him a benefice in Calabria. This would bave been a very competent provision for a man of his temperance, but he was always poor and in distress; for he was so extremely attentive to letters, that he left the management of his substance to servants. It is related, that towards the latter end of his life he went to Rome, with one of his performances finely written upon vellum, which he presented to Sixtus IV. expecting to receive from his holiness an immense reward for so curious and valuable a present. But the pope, baving coolly asked him the expence he had been at, gave him but just what was sufficient to defray it: which moved him to say, with indignation, that “it was high time to return to his own country, since these over-fed asses at Rome had not the least relish for any thing but weeds and thistles, their taste being too depraved for what was good and wholesome.” Pierius Valerianus, who relates this in his book " De Infelicitate Literatorum,” adds, that Gaza Aung the money into the Tiber, and died of disappointment and grief, at Rome, in 1478. There is not, however, much reason to credit this cause of his death, as he had attained the eightieth year

of his age.

His works may be divided into original pieces and translations. Of the former are, 1.“ Grammaticæ Græcæ Libri quatuor.” Written in Greek, and printed first at Ve

nice in 1495 : afterwards at Basil in 1522, with a Latin translation by Erasmus. 2. “Liber de Atticis Mensibus Græcè;" by way of supplement to his grammar, with which it was printed with a Latin version. 3. “ Epistola ad Franciscum Philelphum de origine Turcarum, Græcè, cum Versione Leonis Allatii.” Printed in the Symmicta of the translator at Cologne in 1653. His translations are also of two sorts ; from Greek into Latin, and from Latin into Greek Of the latter sort are Cicero's pieces, “ De Senectute,” and “ De Somnio Scipionis :" both printed in Aldus's edition of Cicero's works in 1523, 8vo. Of the former sort are, “ Aristotelis Libri novem Historiæ Animalium : de Partibus Animalium Libri quatuor : & de Ge. neratione Animalium Libri quinque. Latinè versi. Venet. 1476.” It was Aristotle's “ History of Animals,” which is said to have caused the enmity between Gaza and Trapezuntius. Trapezuntius, it was alleged, had translated the same work before Gaza: and though Gaza had made great use of Trapezuntius's version, yet in his preface he boasted, that he had neglected to consult any translations whatever; and declared contemptuously, that his design was not to enter the list with other translators, or to vie with those whom it would be so easy to conquer. This conduct, if the statement be true, Trapezuntius might very justly resent. The same “ History of Animals," or rather, as P. Valerianus says, his divine lucubrations upon it, were memorable on another account; for it is said to have been the work which he presented in a Latin translation to pope Sixtus, and for which he underwent so severe a disappointment. He translated also other Greek books into Latin : as, “ Aristotelis Problemata,” Theophrasti Historiæ Plantarum Libri decem,” “ Alexandri Problematum Libri duo," "Ælani Liber de Instruendis Aciebus," “ J. Chrysostomi Homiliæ quinque de incomprehensibili Dei Natura." There are extant also some works of Gaza which have never been published.

There is no man of learning spoken of in higher terms, and more universally, than Gaza. Scaliger used to say, that “ Of all those who revived the belles lettres in Italy, there were not above three that he was inclined to envy: the first was Theodore Gaza, who was certainly a great and learned man, though he has committed some mistakes in his version of Aristotle's “ History of Animals.” The second was Angelus Politianus; and the third was Picus of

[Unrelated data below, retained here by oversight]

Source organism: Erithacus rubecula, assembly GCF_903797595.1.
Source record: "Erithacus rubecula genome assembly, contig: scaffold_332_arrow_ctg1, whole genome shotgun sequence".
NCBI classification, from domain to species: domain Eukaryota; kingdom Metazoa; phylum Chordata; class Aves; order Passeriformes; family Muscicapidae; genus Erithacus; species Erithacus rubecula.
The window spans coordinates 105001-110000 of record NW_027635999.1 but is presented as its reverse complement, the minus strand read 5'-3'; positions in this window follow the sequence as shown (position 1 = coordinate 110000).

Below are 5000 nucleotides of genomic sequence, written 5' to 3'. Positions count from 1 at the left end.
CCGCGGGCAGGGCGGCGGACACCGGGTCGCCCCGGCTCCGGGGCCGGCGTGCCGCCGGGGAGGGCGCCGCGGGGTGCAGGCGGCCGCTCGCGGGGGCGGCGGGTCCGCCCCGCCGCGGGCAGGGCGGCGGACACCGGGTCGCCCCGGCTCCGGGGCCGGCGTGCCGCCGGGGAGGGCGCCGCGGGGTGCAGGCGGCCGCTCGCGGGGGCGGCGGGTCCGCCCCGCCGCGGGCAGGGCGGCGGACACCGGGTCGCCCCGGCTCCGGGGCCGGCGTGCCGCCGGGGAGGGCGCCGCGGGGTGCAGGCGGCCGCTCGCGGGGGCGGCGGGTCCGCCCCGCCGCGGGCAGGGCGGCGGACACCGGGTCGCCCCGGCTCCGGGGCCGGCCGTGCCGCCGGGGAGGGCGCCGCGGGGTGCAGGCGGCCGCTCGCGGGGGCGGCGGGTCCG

Mirandula.” In another place, be calls him “ doctissimus," a most learned man; commends his grammar, and says, that he ought to be ranked among the best translators of Greek authors into Latin." Huetius observes, that though he does not differ from the judgment of Joseph Scaliger, in regard to Gaza's translations, where he allows that some things might be better, and soine entirely altered; yet, that upon the whole he should be glad, if all translators would do as well, would exhibit the same fidelity, perspicuity, and elegance, that Gaza has displayed.” He is with propriety recorded by Pierius Valerianus in his work “ De infelicitate literatorum.'

GAZA (Æneas). See ÆNEAS.

GEBELIN (ANTHONY COURT de), an eminent French writer of the last century, was born at Lausanne in 1727. His father, who was a protestant clergyman of that place, took extraordinary pains in cultivating his mind, and at the age of twelve years, young Gebelin could read German, Latin, Greek, and Hebrew; and at fifteen, he spoke German and Latin with ease, as well as French in compliment to his parents, who were natives of France, but had left it on account of their religion. His thirst of knowledge was such as to prevent his hours of rest; and when his parents, in order to break him of the habit of studying at night, would not allow him candles, he used to pore over his books as well as he could by moon-Jight. In 1763, after the death of his father, he came to Paris, bringing with him nothing but a great stock of learning, and the greatest simplicity of manners; and as the persons to whom he had recommendations happened to be absent, he remained for some time alone and friendless in that great metropolis. The first acquaintances he made were two ladies who lived opposite to him, and who lived together in such harmony as to desire no other connections, but were yet so pleased with Gebelin's amiable manners, as to admit him into their friendship, and furnish him with every assistance he could wish in carrying on his great work, “ Le monde primitif,” in digesting the materials of which he employed ten years. One of these ladies, mademoiselle Linot, learned engraving solely with the view of being useful to him in his labours, and actually engraved

| Hodius de Græcis illustribus.-Niceron, vol. XXIX.-Moreri. --Saxii Onomasticon.